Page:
Hired to locate the missing wife of Hollywood's most famous director, L.A.-based sleuth Elvis Cole, along with his partner, finds out that his missing person may also be a dead person. By the author of The Monkey's Raincoat. 12,500 first printing.
Elvis Cole is the star attraction, the co-owner of The Elvis Cole Detective Agency. He's now 38, ex-Army, served in Vietnam, ex-security guard, has two years of college, learned to be a detective by working under George Feider, a licensed P.I. for over 40 years, does martial arts as enthusiastically as most people do lunch, and is fearless but not foolish. He's out to right the wrongs of the world as much as he is to earn a living. Elvis has a thing for Disney characters (including a Pinocchio clock), kids, cats, scared clients and rapid fire repartee. He drives a Jamaica yellow 1966 Corvette Stingray convertible, and usually carries a .38 Special Dan Wesson.
His main foil is partner, Joe Pike, an ex-Marine, ex-cop who moves quietly and mysteriously wearing shades even in the dark . . . when he's not scaring the bad guys with the red arrows tattooed on his deltoids, which are usually bare in sleeveless shirts. Although he's got an office with Elvis, Pike spends all of his time at his gun shop when not routing the bad guys with martial arts while carrying and often using enough firepower to stop a tank. Pike rarely speaks . . . and never smiles.Read more ›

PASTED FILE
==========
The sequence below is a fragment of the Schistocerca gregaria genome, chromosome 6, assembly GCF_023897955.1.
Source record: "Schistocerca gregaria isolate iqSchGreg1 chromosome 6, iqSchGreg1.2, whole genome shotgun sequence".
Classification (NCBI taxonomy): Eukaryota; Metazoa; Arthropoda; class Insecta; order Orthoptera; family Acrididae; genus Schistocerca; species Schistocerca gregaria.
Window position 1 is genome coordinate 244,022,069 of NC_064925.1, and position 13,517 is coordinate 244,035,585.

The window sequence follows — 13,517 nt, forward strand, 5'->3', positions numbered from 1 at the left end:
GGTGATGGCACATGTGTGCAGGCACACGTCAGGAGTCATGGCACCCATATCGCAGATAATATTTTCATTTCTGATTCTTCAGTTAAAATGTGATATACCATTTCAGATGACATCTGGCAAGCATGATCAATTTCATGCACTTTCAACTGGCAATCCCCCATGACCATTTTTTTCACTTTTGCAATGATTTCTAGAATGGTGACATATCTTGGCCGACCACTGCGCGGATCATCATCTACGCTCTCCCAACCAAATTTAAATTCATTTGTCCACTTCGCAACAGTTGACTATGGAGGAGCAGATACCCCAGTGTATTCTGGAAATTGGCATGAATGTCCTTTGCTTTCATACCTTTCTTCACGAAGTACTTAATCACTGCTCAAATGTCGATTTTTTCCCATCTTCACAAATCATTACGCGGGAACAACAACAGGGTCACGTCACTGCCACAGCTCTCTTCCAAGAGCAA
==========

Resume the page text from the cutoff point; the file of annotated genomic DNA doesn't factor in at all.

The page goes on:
Not to say this is a bad thing. While I am a longtime Spenser fan I'm sorry to say that the series is beginning to lose it's zip. Enter Crais. Although there is strong evidence that he is Parker influenced, he gives Cole and Pike the gusto that Spenser and Hawk used to have.
I highly recommend the Cole series, at least the one's I have read, they make a great addition to any mystery/PI lovers library. I look forward to reading the next one.
Note to Parker fans: Try the Jesse Stone series. Very fresh and very original.
Cole finds out that Nelson's wife is far from the loser that the director thought she was. He finds Karen Lloyd in Chelam, Connecticut. The failed actress has become a bank vice-president, raising her son on her own and doing well. Not as well as she should be, though. In the hard days, she did a favor for the mafia and now she's in Charlie DeLuca's back pocket. Since Charlie is the son of the Capo and a complete psychotic, this is not a good place to be. No problem, Elvis Cole and Joe Pike to the rescue.
By now, the reader should know that Pike/Cole solutions inevitably involve a surfeit of chaos and violence. This time is no exception. Cole has to worry about Toby, the mafia (several mafias), Peter Alan Nelson (who never behaves as if he is as old as Toby), and a steady flow of crazies. Something a lot worse than a little money laundering is going on and Cole is stuck right in the middle of it. Being Robert Crais' answer to the tired old archetype of the Los Angeles private investigator, you can trust Cole to smiles, cracks sarcastic jokes, play hero, and wait until you're not looking before he hits you up side of the head with a cast iron two-by-four.
This book, the third in the series, drags just a bit.Read more ›